Hermitting up for the winter isn’t always a welcome activity, but the seasonal change is especially unwelcome to our gardens. Finding space and dollars to support indoor plants can be tricky when trying to fit them into tiny shared homes or apartments, but not everyone is skeptical.
“Small spaces are fine for growing food or other beautiful plants. It can keep things focused and simple, which can be more fun and less work compared to large gardens,” says Dave Hansen, founder and co-manager of Sage Garden Greenhouses (SGG) for the past 20 years.
Hansen describes the satisfaction in being self-sustaining over the winter and offers tips on how to make the move a little less painful for both parties involved.
“There’s a very wide variety of things that can be grown indoors, from fresh herbs to unusual crops such as coffee,” Hansen says. “Figure out your goals. Are you looking to grow a few things for fun, or is it more for food sustainability? What things do you use frequently, and what types of ingredients do you wish you had fresh in winter?”
Hansen suggests deciding if you want to care for high or low maintenance plants, which will inform what you grow and how you grow it. Keep in mind allotted space, ample light and watering as required, but Hansen also says to remember less common factors such as temperature and air circulation.
“In terms of the cost of setting up an indoor growing space, the budget can range from $25 to $100-plus, depending on what type of setup is desired,” Hansen says. “The main investments will be in lighting ($10 to $40), compost soil ($5 to $13), pots and seeds. Some gardeners use heat mats ($25 to $75) and an indoor zip-up greenhouse ($30 and $90). The cheaper ones are fairly junky, so a little more investment pays here.”
Hansen says SGG members receive 20 per cent off every first Tuesday of the month, a class on growing herbs and greens with supplied lights, soil seeds and a workshop on how to manage it all. SGG also offers a themed fall and winter gardening club for free if you bring some baked goodies or a recipe.
“It is so fun to have friends over and be able to show them where the food they are eating at a dinner party was grown right there in the kitchen or living room,” Hansen says.
“Most things that are edible require lots of light particularly summer herbs and veggies. It is very likely that grow lights will be involved if regular harvest is a goal. Play to your strengths,” Hansen says. “If you have a warm space grow warm crops. If it tends to be cool there are awesome options for these conditions too. But try to avoid going against the conditions - this just becomes frustrating.”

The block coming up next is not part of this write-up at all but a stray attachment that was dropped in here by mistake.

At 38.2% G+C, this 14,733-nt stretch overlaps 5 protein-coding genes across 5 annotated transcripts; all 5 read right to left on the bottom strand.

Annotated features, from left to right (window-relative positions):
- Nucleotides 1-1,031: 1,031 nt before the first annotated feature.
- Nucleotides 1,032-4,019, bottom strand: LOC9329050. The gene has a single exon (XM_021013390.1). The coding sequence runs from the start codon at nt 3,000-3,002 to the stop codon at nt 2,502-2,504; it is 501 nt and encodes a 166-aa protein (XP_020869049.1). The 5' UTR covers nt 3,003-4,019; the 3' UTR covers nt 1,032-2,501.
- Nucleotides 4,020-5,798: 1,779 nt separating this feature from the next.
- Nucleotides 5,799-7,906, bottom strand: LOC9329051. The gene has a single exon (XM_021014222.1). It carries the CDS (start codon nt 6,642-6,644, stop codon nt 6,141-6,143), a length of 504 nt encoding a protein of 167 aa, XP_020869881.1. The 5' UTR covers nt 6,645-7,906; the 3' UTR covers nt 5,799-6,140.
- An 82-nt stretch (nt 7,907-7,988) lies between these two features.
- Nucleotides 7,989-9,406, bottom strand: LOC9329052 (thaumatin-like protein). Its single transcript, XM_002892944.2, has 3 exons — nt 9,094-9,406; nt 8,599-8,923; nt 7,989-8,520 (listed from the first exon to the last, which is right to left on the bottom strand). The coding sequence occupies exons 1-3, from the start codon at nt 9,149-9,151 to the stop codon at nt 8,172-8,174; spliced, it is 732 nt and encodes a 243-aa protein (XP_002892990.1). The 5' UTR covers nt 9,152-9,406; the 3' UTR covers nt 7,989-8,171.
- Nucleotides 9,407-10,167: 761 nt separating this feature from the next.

Winnipeg doesn’t really have any shared indoor greenhouses, Hansen says, mentioning that the startup cost of such a community venture would range from between 100 - 500K and up; plus operating expenses. For the most success with your own indoor garden, Hansen says to ensure you don’t neglect the basics of plant health, get your set up flexible for an easy upscale and suggests keeping your options fun and manageable.
Veda Koncan, gardener in training, turned to her mother and mother-in-law as gardening guides and has suggestions for first time summer to winter transitions.
“I keep plants I know I am going to move back and forth in pots, so it’s easy. In my basement apartment I kept a bank of Lee Valley grow lights,” Koncan says. “(But) grow lights are hella expensive.”
Koncan suggests growing edibles that need less light and therefore require less supplies, like sprouts or mushrooms, the latter of which she grew from a kit. She also uses cuttings from smaller houseplants she propagates each spring.
“It’s hard to grow lots of real veggies inside someone's home, (and propagation) depends very much on the plant,” Koncan says. “Cut at the appropriate spot for that kind of plant, dip it in rooting hormone or honey and put in some sterile seed starting mix. (That’s) a good general procedure.”
Koncan tells of inspiring tales of other cities converting abandoned department stores into community gardens and dreams of seeing similar conversions in Winnipeg. Despite Koncan’s enthusiasm, there are still some drawbacks to indoor self-sustainability.
“My biggest problem with indoor gardening was that there wasn't the weather to dry things out and my plant babies were more susceptible to some issues like fungus gnats. I definitely had to pick more carefully what to grow easily indoors and set myself up for more success. Greens and herbs were the most successful.”
Published in Volume 71, Number 8 of The Uniter (October 27, 2016)